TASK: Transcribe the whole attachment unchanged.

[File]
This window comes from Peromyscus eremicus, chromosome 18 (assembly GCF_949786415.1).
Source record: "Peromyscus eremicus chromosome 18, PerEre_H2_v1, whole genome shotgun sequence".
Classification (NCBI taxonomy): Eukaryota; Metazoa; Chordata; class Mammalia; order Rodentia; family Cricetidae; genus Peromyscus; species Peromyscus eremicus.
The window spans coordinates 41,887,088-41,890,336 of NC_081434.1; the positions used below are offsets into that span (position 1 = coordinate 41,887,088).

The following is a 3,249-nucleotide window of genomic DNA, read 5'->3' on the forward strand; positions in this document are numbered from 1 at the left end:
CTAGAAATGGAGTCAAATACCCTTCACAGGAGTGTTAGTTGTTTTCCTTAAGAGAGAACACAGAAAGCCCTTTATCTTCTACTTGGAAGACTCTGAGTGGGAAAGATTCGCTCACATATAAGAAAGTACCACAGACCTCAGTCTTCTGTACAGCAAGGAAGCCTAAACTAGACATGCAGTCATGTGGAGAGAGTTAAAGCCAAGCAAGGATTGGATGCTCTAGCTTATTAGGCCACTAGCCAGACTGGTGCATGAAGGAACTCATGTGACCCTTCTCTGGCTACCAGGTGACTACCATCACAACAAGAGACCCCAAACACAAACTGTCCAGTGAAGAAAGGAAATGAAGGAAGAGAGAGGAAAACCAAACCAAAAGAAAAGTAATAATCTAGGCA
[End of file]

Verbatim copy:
This window comes from Peromyscus eremicus, chromosome 18 (assembly GCF_949786415.1).
Source record: "Peromyscus eremicus chromosome 18, PerEre_H2_v1, whole genome shotgun sequence".
Classification (NCBI taxonomy): Eukaryota; Metazoa; Chordata; class Mammalia; order Rodentia; family Cricetidae; genus Peromyscus; species Peromyscus eremicus.
The window spans coordinates 41,887,088-41,890,336 of NC_081434.1; the positions used below are offsets into that span (position 1 = coordinate 41,887,088).

The following is a 3,249-nucleotide window of genomic DNA, read 5'->3' on the forward strand; positions in this document are numbered from 1 at the left end:
CTAGAAATGGAGTCAAATACCCTTCACAGGAGTGTTAGTTGTTTTCCTTAAGAGAGAACACAGAAAGCCCTTTATCTTCTACTTGGAAGACTCTGAGTGGGAAAGATTCGCTCACATATAAGAAAGTACCACAGACCTCAGTCTTCTGTACAGCAAGGAAGCCTAAACTAGACATGCAGTCATGTGGAGAGAGTTAAAGCCAAGCAAGGATTGGATGCTCTAGCTTATTAGGCCACTAGCCAGACTGGTGCATGAAGGAACTCATGTGACCCTTCTCTGGCTACCAGGTGACTACCATCACAACAAGAGACCCCAAACACAAACTGTCCAGTGAAGAAAGGAAATGAAGGAAGAGAGAGGAAAACCAAACCAAAAGAAAAGTAATAATCTAGGCA